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American Speech 77.2 (2002) 195-206

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Taboo or Not Taboo:
That is the Question

Robert S. Wachal
University of Iowa


WRITING IN THENew York Times in 1996, Richard Dooling declared, "Vulgar sexual terms have become acceptable in the last two decades while all manner of racial or ethnic epithets have become unspeakable."

In an interview in the New York Times, Tom Lehrer said something similar: "When I was in college, there were certain words you could not say in front of a girl. . . . Now you can say them, but you can't say 'girl'" (Purdom 2000). Most current dictionaries label girl for 'adult female' either patronizing or mildly offensive.

This study aims to shed light on two questions related to the common perception expressed by Dooling: (1) Given the increasing use of taboo words for body parts and functions in the mass media, are dictionary status labels keeping up with apparent community standards regarding such words? (2) Given the political correctness movement, have dictionaries reflected the heavier taboo status of slur terms for ethnic groups?

To derive a list of taboo words, I surveyed 75 undergraduate students at the University of Iowa in 1996 for the terms that they and their friends use. Augmented by four-letter words I observed in the mass media and by ethnic terms cited by H. L. Mencken (1962), the resulting list contains a total of 67 terms—40 for body parts and functions and 27 for ethnic groups. The 20 American and British dictionaries used as sources for status labeling are listed along with their abbreviations in appendix A.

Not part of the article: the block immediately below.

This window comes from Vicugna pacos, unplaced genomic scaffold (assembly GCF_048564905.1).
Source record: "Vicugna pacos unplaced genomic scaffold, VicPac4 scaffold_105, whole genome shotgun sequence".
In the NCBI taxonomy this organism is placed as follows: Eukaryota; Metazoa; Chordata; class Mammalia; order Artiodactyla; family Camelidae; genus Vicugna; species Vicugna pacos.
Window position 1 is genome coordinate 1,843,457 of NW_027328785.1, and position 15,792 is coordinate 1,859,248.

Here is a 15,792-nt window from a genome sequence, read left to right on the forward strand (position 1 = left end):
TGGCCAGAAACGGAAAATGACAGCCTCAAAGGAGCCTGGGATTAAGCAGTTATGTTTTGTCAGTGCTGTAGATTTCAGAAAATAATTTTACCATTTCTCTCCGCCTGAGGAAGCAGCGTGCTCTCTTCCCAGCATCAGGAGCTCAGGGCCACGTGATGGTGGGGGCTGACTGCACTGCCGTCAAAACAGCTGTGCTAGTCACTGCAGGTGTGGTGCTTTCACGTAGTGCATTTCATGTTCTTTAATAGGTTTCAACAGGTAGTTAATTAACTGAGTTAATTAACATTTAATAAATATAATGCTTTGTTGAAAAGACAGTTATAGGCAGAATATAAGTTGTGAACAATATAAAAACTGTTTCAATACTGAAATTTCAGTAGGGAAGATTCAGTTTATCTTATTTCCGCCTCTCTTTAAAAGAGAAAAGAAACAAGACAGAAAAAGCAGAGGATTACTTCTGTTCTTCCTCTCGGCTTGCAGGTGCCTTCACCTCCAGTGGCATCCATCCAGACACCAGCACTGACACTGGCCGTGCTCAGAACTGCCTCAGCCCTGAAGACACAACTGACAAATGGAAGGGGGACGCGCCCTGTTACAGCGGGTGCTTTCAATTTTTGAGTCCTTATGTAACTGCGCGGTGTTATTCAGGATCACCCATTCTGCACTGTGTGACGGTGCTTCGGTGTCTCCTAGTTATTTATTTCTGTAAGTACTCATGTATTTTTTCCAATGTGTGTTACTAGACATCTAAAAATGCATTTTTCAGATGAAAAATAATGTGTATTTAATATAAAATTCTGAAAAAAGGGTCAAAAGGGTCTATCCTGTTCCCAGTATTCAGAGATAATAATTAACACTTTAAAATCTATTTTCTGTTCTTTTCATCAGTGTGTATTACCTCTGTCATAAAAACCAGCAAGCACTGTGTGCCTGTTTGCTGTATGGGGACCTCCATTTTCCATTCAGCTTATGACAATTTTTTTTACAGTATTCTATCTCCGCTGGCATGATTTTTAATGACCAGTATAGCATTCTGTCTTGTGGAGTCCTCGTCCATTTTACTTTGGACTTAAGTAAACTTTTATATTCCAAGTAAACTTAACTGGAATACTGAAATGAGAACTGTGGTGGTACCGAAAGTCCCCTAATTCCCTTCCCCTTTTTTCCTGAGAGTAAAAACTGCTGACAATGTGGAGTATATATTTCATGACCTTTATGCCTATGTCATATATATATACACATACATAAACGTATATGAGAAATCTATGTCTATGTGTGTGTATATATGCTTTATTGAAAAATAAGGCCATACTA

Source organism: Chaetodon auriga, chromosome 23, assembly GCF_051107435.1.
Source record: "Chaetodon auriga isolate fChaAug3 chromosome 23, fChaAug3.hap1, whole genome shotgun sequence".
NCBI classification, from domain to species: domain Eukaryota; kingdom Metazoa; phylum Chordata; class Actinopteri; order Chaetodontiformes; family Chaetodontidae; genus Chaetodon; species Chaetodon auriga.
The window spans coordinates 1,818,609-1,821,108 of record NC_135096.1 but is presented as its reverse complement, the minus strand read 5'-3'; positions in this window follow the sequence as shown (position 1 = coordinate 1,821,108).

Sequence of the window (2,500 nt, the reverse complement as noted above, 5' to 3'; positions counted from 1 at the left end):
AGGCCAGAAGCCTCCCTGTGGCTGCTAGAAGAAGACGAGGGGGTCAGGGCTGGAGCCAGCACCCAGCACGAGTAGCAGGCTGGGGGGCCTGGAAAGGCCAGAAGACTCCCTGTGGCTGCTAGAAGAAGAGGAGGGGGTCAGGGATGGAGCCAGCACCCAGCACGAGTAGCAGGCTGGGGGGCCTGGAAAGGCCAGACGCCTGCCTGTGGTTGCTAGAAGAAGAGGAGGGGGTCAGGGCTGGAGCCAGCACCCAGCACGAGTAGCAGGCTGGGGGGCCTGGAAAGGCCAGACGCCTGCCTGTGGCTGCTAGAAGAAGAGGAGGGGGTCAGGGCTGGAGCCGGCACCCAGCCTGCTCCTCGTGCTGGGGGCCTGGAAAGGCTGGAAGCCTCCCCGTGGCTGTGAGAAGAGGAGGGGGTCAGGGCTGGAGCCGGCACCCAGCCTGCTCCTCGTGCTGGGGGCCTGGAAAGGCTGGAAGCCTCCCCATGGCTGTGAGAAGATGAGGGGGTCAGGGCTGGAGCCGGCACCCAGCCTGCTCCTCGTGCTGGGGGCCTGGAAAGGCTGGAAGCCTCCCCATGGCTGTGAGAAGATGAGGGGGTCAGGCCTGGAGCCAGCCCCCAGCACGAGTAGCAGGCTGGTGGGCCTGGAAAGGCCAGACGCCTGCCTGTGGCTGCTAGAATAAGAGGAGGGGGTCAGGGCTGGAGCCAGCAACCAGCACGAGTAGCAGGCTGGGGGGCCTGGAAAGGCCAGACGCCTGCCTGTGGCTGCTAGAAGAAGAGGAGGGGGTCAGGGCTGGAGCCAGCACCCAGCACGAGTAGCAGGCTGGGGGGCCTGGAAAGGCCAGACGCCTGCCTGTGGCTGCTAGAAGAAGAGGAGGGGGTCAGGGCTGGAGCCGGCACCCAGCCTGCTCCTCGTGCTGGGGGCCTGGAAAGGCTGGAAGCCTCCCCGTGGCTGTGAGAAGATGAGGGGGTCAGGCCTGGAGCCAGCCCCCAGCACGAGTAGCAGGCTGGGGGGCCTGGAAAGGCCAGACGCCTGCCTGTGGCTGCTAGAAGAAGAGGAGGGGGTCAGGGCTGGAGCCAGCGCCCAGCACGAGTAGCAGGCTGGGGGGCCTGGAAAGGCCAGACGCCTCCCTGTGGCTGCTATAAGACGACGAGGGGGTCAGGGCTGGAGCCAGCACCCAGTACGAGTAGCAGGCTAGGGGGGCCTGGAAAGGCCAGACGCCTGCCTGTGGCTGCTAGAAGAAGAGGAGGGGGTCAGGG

Table 1 consists of words for body parts and functions noted taboo by college students in the mid-1990s. There is ample evidence that many of these terms are common in the mass media. Appendix B contains some I collected from television and radio. A special case is the HBO series The Sopranos: in a single two-hour episode, I observed 100 uses of fuck, including two uses of motherfucker, and 9 uses of (bull)shit.

Other offensive words that occur in the mass media are the curses damn and hell,and bastard, bitch, son of a bitch, and SOB. A special report issued by the Media Research Center ("A Vanishing Haven" 1996) cited taboo words used on television during the "family hour" (8-9 P.M. EST) during four [End Page 195] weeks in the fall of 1995 with the following results: ass (29), bastard (10), bitch (13), freaking (1), friggin' (1), piss (2), SOB (2), screw (1), and suck (7).

In "What a Difference a Decade Makes" (2000), the Media Research Center compared 1989 and 1999:

The language used on network television has changed dramatically. The overall use of profane language has skyrocketed over 500 percent since 1989.

In 1989, "hell" (56 uses) and "damn" (52) were easily the most commonly used curse words, making up more than two-thirds (67.9 percent) of the total. In 1999, though each was used far more often ("hell" 298 times; "damn" 220), together they constituted under half (44.2 percent) of the total.

The use of "shit" on CBS's Chicago Hope was a sensational, extreme example of a widespread trend. "Ass," used only 12 times in '89, was the second most frequently used word in '99 (265 times). "Bitch" went from two uses to 60; "son of a bitch" from twelve to 54; "bastard" from fifteen to 43; "crap" from five to 41; "sucks" from zero to 40; and various obscured and euphemistic forms of "f**k" from one to twenty-nine. (There were about 30 percent more program hours in '99 than in '89, but the percentage increase in the use of each of these words easily exceeds that figure.)

Taboo words also appear in edited and printed sources. In appendix C are some I have collected from newspapers, a magazine, and a newsletter. A special case is one of the "Talk of the Town" columns from the New Yorker (1999). In a section titled "Ritual Humiliation Department," a Friars Club...


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pp. 195-206
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Archived 2005
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